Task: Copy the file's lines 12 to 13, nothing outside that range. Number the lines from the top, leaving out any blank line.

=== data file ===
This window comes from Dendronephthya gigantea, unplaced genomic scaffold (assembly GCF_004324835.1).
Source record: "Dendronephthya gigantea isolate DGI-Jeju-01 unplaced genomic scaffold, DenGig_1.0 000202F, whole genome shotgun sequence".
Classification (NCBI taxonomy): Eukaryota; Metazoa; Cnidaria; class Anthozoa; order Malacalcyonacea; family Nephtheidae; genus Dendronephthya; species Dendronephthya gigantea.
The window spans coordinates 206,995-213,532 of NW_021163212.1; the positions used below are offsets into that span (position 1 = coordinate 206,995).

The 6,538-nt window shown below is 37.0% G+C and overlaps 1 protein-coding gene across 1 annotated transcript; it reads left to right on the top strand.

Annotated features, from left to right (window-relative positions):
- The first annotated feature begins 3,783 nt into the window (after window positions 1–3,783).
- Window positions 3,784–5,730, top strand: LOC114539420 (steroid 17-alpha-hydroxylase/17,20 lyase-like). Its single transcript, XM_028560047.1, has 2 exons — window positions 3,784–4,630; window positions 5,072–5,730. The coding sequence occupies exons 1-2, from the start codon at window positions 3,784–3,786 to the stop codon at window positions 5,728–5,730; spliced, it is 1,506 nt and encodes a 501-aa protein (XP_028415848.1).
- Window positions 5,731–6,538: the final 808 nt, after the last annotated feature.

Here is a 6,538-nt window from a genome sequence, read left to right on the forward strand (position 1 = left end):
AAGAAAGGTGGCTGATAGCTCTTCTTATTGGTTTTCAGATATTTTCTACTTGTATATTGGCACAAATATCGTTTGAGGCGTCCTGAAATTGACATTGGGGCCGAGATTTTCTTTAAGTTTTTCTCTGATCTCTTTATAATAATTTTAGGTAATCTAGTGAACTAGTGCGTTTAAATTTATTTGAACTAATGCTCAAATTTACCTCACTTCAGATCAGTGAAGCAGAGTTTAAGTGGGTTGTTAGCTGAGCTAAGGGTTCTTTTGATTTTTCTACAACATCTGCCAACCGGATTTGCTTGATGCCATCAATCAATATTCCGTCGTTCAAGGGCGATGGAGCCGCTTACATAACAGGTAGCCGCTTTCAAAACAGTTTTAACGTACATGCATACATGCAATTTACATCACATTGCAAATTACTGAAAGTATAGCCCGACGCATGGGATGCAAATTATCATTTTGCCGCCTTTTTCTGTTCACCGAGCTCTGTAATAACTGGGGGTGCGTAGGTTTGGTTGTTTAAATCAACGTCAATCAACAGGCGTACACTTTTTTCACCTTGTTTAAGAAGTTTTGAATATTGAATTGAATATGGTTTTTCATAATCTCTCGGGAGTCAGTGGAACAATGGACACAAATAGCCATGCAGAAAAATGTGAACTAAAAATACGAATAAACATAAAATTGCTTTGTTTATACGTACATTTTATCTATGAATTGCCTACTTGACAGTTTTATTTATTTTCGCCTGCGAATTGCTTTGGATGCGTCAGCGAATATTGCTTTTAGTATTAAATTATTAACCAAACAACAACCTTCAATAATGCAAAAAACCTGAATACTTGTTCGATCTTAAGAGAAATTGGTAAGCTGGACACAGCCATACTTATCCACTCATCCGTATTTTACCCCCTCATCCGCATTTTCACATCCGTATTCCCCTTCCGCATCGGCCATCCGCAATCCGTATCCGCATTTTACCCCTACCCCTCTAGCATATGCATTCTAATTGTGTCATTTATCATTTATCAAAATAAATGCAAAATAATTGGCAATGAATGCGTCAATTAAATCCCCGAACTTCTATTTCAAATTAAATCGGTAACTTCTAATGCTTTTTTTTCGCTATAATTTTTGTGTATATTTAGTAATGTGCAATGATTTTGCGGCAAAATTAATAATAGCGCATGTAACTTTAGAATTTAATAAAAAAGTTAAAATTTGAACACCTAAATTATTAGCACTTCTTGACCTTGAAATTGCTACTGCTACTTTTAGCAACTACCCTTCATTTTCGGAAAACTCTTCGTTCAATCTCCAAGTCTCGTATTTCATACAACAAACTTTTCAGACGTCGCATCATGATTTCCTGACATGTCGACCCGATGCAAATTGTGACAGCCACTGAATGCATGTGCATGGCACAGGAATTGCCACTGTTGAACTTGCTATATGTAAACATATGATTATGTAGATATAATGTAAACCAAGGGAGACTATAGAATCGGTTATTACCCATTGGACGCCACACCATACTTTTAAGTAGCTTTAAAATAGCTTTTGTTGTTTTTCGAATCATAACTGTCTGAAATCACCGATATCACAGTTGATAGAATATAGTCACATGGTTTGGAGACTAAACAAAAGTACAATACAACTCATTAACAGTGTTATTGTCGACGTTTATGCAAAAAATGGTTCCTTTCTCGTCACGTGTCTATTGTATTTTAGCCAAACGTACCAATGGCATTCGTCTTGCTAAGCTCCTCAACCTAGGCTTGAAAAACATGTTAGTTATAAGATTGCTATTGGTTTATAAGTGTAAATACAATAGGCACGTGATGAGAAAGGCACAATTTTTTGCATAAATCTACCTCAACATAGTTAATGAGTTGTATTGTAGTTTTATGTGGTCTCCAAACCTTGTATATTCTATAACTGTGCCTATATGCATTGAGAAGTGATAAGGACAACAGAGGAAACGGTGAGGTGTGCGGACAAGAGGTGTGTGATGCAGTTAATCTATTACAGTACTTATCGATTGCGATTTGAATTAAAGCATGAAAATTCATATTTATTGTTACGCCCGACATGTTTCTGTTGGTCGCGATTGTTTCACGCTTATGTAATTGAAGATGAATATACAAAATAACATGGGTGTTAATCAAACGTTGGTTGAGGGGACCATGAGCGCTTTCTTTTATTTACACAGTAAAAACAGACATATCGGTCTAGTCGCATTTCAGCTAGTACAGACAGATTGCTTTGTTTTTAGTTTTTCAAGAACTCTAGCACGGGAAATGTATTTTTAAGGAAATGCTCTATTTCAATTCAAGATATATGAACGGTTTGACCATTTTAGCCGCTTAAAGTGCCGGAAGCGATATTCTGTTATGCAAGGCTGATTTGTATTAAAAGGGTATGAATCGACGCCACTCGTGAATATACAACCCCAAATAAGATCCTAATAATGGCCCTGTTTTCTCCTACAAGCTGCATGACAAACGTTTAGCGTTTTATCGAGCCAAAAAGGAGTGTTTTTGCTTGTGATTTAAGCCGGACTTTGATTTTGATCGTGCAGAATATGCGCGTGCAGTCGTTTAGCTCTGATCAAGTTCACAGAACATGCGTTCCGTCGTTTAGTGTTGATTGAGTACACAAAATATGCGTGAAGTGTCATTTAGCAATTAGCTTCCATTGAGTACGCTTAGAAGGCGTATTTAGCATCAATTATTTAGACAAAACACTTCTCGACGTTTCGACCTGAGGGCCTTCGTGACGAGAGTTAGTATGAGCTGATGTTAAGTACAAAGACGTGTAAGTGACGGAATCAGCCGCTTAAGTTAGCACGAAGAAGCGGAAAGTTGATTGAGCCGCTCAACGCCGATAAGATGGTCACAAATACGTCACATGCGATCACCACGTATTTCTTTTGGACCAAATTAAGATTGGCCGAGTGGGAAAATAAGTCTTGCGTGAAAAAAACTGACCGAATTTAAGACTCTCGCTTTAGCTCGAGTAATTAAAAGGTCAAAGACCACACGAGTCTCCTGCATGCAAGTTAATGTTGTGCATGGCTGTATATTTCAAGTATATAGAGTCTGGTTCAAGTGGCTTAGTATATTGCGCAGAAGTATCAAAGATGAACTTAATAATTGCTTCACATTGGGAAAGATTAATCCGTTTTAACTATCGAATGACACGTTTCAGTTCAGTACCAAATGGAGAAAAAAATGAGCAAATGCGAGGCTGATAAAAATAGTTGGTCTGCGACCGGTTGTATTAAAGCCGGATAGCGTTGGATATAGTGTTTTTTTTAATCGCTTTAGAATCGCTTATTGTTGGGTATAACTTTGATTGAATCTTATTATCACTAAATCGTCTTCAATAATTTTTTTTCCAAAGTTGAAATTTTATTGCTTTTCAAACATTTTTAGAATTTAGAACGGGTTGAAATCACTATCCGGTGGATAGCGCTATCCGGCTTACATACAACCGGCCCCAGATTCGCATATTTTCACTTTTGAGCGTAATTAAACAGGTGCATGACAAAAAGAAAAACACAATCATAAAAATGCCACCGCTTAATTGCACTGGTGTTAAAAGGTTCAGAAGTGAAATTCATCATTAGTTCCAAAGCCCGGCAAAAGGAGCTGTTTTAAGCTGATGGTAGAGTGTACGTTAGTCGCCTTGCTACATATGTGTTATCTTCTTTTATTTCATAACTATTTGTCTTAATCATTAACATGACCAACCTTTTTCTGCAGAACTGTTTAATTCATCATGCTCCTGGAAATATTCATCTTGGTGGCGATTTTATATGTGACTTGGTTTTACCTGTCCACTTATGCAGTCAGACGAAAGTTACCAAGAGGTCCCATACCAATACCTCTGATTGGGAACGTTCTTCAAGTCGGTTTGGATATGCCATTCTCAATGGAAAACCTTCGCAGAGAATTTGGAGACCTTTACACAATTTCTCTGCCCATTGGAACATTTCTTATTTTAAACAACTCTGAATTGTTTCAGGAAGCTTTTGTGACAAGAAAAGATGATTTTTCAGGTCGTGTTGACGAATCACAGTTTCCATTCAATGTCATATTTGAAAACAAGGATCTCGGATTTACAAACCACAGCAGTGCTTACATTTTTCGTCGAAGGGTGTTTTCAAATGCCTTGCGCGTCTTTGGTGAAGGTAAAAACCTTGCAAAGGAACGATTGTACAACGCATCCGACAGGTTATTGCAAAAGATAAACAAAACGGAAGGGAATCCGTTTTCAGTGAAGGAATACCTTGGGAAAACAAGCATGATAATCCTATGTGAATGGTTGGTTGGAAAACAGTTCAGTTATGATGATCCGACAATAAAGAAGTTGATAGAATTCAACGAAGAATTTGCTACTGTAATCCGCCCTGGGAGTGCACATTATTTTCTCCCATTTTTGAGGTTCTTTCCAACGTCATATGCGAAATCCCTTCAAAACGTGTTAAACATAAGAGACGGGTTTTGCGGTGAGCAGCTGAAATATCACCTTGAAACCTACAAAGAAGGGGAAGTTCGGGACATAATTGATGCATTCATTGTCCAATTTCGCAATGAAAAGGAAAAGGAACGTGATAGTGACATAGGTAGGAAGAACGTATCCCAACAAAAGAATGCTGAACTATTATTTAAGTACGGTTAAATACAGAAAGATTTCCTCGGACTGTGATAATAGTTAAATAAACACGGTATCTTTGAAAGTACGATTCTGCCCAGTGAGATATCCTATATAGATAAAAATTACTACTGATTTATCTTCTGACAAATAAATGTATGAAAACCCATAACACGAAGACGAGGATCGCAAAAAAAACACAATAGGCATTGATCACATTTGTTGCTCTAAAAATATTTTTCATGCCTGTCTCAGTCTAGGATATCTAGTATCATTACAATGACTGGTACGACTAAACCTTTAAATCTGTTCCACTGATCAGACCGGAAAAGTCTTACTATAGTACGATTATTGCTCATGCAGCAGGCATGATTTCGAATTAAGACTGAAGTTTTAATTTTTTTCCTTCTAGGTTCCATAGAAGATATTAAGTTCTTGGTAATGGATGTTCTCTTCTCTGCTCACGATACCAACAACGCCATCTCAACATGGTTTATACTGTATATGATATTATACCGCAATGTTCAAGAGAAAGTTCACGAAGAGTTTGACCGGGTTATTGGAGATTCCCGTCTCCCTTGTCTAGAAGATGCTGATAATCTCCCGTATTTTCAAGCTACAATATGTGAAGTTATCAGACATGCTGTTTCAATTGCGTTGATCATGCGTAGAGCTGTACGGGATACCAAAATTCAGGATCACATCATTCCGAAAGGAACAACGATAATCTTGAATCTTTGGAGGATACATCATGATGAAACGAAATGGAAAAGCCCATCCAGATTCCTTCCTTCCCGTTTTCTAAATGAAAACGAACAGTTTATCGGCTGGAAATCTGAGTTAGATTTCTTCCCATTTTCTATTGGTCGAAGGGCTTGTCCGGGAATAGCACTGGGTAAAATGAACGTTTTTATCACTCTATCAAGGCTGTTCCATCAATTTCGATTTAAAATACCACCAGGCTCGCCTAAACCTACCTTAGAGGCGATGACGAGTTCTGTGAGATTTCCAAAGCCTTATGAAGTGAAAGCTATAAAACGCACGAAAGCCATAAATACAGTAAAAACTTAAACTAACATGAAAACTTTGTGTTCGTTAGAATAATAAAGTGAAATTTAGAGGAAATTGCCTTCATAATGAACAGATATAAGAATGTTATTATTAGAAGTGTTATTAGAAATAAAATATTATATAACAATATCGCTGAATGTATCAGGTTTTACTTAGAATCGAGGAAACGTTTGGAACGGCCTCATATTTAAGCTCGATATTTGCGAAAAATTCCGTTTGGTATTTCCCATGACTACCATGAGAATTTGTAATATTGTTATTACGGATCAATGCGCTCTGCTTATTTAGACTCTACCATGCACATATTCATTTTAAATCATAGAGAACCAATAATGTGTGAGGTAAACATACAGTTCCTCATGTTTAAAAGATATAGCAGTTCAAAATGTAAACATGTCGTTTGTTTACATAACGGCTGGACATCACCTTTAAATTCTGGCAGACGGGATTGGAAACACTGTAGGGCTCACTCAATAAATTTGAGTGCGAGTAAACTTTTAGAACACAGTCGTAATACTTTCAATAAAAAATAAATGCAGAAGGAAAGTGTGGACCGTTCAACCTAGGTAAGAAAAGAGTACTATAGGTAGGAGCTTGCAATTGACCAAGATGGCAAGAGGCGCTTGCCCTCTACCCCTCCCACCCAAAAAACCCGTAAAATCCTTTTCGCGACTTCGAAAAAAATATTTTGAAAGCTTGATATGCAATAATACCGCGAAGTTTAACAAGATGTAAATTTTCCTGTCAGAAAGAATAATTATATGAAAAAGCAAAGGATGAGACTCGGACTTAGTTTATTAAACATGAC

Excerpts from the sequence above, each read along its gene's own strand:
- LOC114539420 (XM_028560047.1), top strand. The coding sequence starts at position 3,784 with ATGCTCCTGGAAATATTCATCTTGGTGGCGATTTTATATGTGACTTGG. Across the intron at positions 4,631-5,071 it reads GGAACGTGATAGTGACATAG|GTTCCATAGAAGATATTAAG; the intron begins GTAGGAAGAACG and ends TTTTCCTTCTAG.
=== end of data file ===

Excerpts from the sequence above, each read along its gene's own strand:
- LOC114539420 (XM_028560047.1), top strand. The coding sequence starts at position 3,784 with ATGCTCCTGGAAATATTCATCTTGGTGGCGATTTTATATGTGACTTGG. Across the intron at positions 4,631-5,071 it reads GGAACGTGATAGTGACATAG|GTTCCATAGAAGATATTAAG; the intron begins GTAGGAAGAACG and ends TTTTCCTTCTAG.